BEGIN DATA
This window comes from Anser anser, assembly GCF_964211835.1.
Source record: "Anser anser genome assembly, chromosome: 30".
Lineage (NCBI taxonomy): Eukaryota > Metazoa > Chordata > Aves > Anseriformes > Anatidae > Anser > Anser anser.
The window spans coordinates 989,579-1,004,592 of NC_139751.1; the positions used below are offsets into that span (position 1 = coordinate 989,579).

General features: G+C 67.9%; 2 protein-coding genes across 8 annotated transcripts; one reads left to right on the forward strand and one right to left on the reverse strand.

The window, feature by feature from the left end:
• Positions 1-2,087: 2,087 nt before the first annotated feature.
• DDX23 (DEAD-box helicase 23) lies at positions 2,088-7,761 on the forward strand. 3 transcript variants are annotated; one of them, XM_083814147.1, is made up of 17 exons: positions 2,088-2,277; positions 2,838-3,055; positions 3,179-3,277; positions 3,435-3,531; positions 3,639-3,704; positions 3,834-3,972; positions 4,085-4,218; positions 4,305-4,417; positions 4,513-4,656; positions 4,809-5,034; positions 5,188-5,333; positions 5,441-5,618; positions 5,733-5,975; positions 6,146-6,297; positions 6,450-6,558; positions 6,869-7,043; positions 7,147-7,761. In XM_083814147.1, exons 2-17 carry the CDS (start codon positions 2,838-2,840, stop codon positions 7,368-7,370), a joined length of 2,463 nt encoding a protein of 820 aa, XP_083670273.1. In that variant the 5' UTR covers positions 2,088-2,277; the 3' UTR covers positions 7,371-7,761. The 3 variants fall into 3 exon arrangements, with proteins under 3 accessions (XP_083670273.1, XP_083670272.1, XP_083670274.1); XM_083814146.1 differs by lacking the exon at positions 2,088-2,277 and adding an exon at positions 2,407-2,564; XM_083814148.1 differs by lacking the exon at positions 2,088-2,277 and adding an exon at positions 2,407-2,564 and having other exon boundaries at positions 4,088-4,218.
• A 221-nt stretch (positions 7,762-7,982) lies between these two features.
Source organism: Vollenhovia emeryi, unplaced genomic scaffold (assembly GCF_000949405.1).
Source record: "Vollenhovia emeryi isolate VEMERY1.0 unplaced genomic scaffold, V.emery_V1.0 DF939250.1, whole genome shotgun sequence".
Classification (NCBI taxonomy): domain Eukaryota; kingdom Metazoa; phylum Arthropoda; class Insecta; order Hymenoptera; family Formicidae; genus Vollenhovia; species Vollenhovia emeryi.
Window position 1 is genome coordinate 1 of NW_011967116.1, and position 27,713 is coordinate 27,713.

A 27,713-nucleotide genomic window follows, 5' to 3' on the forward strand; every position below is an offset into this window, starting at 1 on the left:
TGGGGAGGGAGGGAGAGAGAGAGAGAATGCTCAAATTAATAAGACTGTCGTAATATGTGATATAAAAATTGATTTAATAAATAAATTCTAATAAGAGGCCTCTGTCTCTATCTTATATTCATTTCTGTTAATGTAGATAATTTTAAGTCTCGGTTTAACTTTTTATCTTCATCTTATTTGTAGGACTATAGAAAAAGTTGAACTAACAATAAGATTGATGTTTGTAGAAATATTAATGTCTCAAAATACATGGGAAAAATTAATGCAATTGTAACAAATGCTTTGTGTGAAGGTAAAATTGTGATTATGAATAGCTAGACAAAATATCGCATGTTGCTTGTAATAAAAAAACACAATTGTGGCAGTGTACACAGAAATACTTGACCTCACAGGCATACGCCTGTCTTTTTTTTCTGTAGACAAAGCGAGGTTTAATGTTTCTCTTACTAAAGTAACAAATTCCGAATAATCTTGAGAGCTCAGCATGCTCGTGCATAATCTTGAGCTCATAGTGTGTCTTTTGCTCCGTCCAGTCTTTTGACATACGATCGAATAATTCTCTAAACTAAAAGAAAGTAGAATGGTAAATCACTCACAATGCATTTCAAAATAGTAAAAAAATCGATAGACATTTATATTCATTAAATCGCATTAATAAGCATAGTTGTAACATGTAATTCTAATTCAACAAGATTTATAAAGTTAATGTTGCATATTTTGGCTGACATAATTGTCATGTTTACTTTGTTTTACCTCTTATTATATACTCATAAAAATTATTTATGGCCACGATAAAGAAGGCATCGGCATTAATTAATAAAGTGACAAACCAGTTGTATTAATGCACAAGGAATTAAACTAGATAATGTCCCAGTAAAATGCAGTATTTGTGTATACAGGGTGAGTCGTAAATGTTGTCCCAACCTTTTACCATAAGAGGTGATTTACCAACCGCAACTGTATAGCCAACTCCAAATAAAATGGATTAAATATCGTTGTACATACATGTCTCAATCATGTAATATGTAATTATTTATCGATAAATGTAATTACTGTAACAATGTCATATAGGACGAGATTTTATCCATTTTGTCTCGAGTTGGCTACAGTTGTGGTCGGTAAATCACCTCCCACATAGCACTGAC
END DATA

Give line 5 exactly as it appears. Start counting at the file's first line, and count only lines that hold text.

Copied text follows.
General features: G+C 67.9%; 2 protein-coding genes across 8 annotated transcripts; one reads left to right on the forward strand and one right to left on the reverse strand.